A recurrence was defined as a new SA episode due to depression occurring ≥4 weeks after a previous SA episode as Dutch sickness insurance policies regard two SA episodes with less than 4 weeks worked between them as one SA period. Koopmans et al. demonstrated that 90% of recurrences of mental SA occurred within 3 years of a first mental SA episode . Therefore, we instructed the Delphi panelists that recurrences were assumed to occur within 3 years of recovery from a previous SA episode due to depression.
Purposive convenience sampling was used to construct a panel of 46 members with scientific (n = 23) or professional (n = 23) expertise in the field of mental health and work. Twenty scientists, regarded by the authors as experts in the field of mental health and work, were contacted via e-mail to ask whether they: i) had the expertise and time to participate in the Delphi procedure, and ii) knew scientists in the field that had yet to be contacted. Thirteen scientists agreed to participate and they suggested another 10 scientists. Hence, a total of 23 scientists of whom 8 were from the Netherlands, 7 from the rest of Europe, and 8 from North America participated in the Delphi procedure. At inclusion, the scientists had been publishing on mental health and work issues in international peer-reviewed journals abstracted in Medline for on average 13 years (range 2–27 years). To add opinions from the work field, occupational physicians working at 365/ArboNed and physicians of the Dutch Association of Medical Insurance Advisors were invited to participate in the Delphi procedure. A total of 23 physicians with an experience in the assessment of work disability for on average 19 years (range 11–33 years) agreed to participate in the Delphi procedure.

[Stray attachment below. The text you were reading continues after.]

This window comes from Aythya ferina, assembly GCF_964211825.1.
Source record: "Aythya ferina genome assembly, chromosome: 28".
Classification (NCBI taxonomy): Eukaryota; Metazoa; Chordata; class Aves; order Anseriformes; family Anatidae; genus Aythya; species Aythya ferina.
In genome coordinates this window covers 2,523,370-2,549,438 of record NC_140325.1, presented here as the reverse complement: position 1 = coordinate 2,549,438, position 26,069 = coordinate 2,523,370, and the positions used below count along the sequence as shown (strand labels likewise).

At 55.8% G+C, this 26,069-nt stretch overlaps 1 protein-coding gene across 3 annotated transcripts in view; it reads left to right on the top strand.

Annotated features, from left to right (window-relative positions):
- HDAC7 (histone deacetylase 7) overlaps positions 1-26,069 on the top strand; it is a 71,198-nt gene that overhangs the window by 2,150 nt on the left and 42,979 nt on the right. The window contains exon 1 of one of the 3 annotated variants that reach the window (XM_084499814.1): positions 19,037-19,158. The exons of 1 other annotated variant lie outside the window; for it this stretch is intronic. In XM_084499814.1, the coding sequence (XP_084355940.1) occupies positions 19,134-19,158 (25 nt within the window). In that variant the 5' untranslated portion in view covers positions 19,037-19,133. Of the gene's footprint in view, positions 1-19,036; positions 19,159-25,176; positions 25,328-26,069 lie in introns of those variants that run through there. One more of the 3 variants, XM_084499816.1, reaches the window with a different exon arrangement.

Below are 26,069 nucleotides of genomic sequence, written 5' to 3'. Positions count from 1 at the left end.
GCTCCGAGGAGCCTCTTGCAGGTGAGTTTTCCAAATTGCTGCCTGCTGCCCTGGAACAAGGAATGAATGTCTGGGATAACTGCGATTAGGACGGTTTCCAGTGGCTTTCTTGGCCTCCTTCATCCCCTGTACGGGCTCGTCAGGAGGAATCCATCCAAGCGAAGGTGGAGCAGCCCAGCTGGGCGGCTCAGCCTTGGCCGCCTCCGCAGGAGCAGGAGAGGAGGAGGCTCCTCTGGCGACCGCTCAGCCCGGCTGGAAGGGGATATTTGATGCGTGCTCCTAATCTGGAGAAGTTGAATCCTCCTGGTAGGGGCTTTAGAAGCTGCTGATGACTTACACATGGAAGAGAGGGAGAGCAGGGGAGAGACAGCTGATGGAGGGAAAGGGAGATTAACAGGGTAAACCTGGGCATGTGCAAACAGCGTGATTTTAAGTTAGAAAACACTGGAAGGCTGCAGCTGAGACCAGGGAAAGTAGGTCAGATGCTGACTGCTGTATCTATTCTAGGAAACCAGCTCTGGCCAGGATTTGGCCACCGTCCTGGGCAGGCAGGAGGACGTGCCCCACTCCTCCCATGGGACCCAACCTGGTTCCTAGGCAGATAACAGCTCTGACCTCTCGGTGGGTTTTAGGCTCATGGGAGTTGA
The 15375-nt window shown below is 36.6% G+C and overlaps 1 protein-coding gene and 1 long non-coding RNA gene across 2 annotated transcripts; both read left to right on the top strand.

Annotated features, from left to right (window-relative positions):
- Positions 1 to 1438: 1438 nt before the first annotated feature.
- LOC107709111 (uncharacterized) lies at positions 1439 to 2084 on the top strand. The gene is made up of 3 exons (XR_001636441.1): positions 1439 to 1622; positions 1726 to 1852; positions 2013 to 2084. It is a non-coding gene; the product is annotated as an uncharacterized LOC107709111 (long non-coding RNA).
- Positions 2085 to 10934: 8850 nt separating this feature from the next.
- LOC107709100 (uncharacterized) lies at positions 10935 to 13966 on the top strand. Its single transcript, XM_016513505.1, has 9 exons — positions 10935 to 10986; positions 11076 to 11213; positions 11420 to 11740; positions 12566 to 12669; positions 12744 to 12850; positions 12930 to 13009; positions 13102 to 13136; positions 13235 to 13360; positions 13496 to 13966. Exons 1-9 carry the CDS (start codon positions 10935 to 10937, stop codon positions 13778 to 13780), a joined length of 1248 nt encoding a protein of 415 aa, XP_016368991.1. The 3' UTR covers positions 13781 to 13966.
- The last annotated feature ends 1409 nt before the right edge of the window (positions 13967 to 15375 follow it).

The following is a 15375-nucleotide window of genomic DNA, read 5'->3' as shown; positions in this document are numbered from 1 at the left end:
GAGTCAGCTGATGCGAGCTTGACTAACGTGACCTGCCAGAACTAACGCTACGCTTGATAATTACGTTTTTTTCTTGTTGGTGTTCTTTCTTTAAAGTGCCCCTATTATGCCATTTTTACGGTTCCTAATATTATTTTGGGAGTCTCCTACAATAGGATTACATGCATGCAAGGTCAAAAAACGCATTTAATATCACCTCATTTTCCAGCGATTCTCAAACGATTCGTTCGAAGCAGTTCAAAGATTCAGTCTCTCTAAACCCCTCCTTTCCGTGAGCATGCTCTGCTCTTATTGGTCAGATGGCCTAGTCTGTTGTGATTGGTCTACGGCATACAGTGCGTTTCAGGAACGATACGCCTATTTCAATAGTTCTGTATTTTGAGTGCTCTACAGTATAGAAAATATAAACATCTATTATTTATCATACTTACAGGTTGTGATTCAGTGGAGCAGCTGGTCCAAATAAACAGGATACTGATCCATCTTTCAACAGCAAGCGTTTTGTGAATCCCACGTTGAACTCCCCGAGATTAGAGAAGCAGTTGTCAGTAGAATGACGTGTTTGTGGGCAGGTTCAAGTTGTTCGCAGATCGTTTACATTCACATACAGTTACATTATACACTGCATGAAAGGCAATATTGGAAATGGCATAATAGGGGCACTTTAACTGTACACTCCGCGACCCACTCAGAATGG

A total of 67 factors associated with recurrent depression were retrieved from recent literature reviews – and the Dutch multidisciplinary guideline for depression . To assess their impact on recurrent SA due to depression, a score range of 1 (no impact) to 10 (very high impact) was applied to each of these factors. Subsequently, the factors were categorized as person-related factors, disease-related factors, and work-related factors. Person-related factors included sociodemographics (e.g., age, gender, socioeconomic and marital status, number of children living at home, and care for others), family history (e.g. depression of parents or other family members and childhood life events or adversities), and cognitions (e.g., neuroticism, irrational beliefs, self-efficacy, and self-esteem). Examples of disease-related factors were the severity and duration of depression, comorbid psychopathology, and both work and social dysfunctioning as a result of depression. Work-related factors involved exposures to noise, light, or toxics as well as factors such as job demands, job control, work efforts and rewards, commitment to work, support at the workplace, and stressful evens/bullying at work. Apart from an opinion on the impact of each separate factor, an overall opinion was asked on the impact of these categories with a score range of 1 (no impact) to 10 (very high impact). The Delphi questionnaire was sent by e-mail to the Delphi panelists and reminders were sent monthly.
After the first round, the predictors on which consensus was reached were removed from the Delphi questionnaire. Hence, the second round Delphi questionnaire only included the factors on which no consensus was reached yet, together with their first round score range to provide the panellists with some feedback . The second round Delphi questionnaire was sent by e-mail to the panelists and reminders were sent monthly.
In the third Delphi round, the panelists were asked to indicate if the elected predictors are readily assessable by physicians in consultation with patients. The panelists were also asked to give their opinion on the modifiability of the elected predictors by asking them how much effort would be required to change a predictor .